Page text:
In the first part of In the Labyrinth of Drakes, WHY MUST I FEEL THINGS.
“Even those who take no interest in the field of dragon naturalism have heard of Lady Trent’s expedition to the inhospitable deserts of Akhia.”
Lady Trent’s discoveries in Akhia are the stuff of romantic legend, catapulting her from scholarly obscurity to worldwide fame. The details of her personal life during that time are hardly less private, having provided fodder for gossips in several countries. But, as is so often the case in the career of this illustrious woman, the public story is far from complete. In this, the fourth volume of her memoirs, the Lady Trent relates how she acquired her position with the Scirling Royal Army; how foreign saboteurs imperiled both her work and her well-being; and how her determined pursuit of knowledge took her into the deepest reaches of the Labyrinth of Drakes, where the chance action of a dragon set the stage for her greatest achievement yet.
*Whispers* I am so hooked on this.
Let’s hit the plot highlights first.
Isabella and Tom are taking commissioned work now, which is fine because it still involves the study of dragons. It is perhaps less fine because it means they answer to the Scirling Royal Army, which means Isabella has to answer to a bunch of men with very firm and very old-fashioned ideas about the proper way for a woman to behave.
It isn’t long before she’s being belittled and smothered by their efforts to put her in a corner, and I am absolutely behind her in her disgust over it all. Isabella makes the tea for no man. So, right away, I’m feeling for her – though I can’t let this particular commentary pass without giving a sincere shout out to Tom Wilker for putting his foot down about his conditions for agreeing to take the Army gig, especially after their attempt to snub him over them blows up in their faces and they have to come crawling back: He’ll only take the job if they accept that Isabella comes with him. They’re partners, don’tchaknow. TOM I COULD KISS YOU. He is such a good friend. I adore the relationship between these two, and seeing it grow into this from what it was in the beginning has been a joy.
We also get some brief time with Natalie before the Akhian adventure begins. I miss Natalie! But it was nice to get caught up with her, even if it wasn’t for long. I love that she’s still pursuing her own career ambitions, even though it takes her away from Isabella as much as Isabella’s work calls her away. They’ve managed to remain good friends as well, and it’s good to see that Brennan hasn’t sidelined her altogether.
There is less to see of Jake before Isabella departs for Akhia, which saddened me a little. That said, as with Natalie we at least get an update on him: he’s still in love with the sea, and presumably will be set on returning to it as soon as possible, school or no school. You go, Jake.
Then there’s the attempt at dragon-breeding! I mean, we all know this probably isn’t going to go well. The book’s synopsis alone hints that this might cause problems of the attempted assassination variety for Isabella, and her retrospective narration backs it up. But … really, though, I’m pretty sure if anybody can get somewhere with this tangled old knot of a problem, it’s Isabella Camherst. People trying to kill her? That’s just an inconvenience!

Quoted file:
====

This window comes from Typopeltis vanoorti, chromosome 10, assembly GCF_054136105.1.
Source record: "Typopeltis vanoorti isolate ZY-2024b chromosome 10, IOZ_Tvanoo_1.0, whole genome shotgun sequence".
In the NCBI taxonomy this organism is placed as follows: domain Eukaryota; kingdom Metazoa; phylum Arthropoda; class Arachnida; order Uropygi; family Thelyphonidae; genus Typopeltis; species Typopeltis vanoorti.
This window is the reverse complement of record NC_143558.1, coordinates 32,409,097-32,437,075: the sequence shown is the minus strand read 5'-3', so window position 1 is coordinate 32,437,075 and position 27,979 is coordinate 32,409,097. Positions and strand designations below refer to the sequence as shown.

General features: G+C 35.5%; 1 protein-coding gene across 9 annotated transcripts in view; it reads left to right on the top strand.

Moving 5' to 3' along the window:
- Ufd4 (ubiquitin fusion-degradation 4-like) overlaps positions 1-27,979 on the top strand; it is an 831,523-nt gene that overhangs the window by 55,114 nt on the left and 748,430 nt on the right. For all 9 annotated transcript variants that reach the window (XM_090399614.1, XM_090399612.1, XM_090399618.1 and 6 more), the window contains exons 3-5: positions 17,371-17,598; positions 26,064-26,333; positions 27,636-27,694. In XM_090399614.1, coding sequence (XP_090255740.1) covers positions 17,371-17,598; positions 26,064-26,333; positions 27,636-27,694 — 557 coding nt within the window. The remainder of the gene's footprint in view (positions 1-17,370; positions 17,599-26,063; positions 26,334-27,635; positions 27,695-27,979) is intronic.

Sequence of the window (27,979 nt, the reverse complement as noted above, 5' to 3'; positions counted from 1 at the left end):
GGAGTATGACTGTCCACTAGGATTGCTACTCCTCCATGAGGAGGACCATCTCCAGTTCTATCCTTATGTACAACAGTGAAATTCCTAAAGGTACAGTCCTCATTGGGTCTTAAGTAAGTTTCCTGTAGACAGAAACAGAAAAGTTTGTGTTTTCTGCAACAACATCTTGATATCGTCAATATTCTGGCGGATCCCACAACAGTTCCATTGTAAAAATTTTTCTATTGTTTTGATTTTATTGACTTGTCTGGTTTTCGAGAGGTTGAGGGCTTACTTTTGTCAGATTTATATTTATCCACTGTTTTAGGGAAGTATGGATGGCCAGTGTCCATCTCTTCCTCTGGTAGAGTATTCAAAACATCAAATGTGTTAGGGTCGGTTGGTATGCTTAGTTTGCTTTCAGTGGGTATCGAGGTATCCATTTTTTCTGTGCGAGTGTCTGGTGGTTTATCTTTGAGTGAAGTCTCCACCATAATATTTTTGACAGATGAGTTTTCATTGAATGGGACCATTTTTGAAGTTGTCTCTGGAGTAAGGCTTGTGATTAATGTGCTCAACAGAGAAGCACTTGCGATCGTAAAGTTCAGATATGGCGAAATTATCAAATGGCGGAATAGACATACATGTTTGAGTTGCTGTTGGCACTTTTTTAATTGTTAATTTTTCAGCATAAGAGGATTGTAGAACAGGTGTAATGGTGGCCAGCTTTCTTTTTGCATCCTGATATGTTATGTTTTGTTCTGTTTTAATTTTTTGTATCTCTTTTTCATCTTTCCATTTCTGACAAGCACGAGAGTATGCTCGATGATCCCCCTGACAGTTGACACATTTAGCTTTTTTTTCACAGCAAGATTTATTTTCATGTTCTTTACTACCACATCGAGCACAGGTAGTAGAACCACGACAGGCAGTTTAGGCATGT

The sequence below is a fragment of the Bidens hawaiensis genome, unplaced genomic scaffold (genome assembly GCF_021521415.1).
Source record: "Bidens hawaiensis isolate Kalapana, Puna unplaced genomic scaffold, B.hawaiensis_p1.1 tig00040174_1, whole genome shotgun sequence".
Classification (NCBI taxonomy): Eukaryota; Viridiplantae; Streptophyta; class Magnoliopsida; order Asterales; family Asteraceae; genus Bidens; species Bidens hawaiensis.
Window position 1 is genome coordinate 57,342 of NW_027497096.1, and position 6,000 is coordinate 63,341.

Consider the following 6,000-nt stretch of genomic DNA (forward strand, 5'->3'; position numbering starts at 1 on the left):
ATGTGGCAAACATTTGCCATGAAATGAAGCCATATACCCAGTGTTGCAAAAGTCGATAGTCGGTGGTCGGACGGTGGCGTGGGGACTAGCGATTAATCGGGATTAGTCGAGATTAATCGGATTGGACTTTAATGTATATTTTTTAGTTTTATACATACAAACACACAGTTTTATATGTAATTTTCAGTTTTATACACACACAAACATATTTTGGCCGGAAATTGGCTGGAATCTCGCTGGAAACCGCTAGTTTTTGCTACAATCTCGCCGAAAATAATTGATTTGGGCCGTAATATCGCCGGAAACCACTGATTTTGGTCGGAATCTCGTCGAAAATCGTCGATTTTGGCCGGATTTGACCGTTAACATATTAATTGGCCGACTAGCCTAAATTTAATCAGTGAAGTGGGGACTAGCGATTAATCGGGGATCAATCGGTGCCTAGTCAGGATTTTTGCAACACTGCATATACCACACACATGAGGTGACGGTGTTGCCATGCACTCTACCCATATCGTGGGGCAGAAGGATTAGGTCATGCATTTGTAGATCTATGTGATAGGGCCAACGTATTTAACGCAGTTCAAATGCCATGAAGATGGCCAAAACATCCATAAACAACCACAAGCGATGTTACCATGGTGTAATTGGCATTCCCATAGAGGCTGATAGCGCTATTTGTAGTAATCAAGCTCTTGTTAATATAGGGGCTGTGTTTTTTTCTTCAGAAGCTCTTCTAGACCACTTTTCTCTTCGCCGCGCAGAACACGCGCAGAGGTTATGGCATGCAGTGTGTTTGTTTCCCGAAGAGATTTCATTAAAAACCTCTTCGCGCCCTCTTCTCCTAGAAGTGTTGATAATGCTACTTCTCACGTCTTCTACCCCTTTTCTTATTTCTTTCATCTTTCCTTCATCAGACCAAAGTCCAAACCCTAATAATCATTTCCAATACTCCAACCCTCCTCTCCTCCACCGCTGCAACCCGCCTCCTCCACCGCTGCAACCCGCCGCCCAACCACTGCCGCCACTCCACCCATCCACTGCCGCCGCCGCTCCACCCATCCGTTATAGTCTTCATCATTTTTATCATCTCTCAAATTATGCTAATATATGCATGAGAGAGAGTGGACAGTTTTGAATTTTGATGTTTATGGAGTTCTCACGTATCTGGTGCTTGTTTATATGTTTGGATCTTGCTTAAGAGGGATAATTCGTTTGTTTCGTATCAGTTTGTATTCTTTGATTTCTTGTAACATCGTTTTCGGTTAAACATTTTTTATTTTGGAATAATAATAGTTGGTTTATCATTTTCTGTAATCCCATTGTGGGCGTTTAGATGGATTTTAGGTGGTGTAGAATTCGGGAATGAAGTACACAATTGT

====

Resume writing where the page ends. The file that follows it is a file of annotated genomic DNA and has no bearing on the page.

And as for my investment in this particular plot strand – I mean, honestly. She named one of the less pretty dragons Lumpy. She can swear all she likes that Lumpy is not her pet, he’s just for science, but we know better, right? LUMPY. I want a pet Lumpy.
*Deep breath* And now, for the utterly addictive, swoony heart of this week’s matter: SUHAIL.
I had suspected, by the end of Basilisk, that there was more to know about Suhail’s background than he had let on to Isabella. I suspected that he was Somebody Important back home in Akhia, and I WAS RIGHT.
Not quite a crown prince or anything so dazzlingly fancy, but perhaps something more akin to a General, or a war chief of some sort? Either way, his home life is a big old surprise to Isabella, and no doubt his reappearance is a joy to her. It certainly was to me, and to my group-reading friends. Why yes, there was flailing, why do you ask?
Then there’s the downside: Isabella is a walking scandal by this point, and this plus the importance of being allowed to do her work, plus the cultural importance of discretion on her part, mean that their reunion is not what it could have been, and any conversation between them, however innocent, is a tricky thing to arrange. Luckily for them, Suhail’s sister is not quite as obedient as she seems, and is willing to play go-between, but this can only take them so far, and the very idea that anything might get in the way of what is (to me) obviously a wonderfully swoony romance waiting to happen is KILLING ME.
I have been shipping these two from day one and I swear, if I don’t get something – anything – out of it I might just cry. I already feel like my heart’s breaking for them and all they’ve done is talk!
Damn it, Brennan. Damn it, Suhail. DAMN IT.
Why are weekdays. I need it to be Sunday already! *Weeps into her keyboard*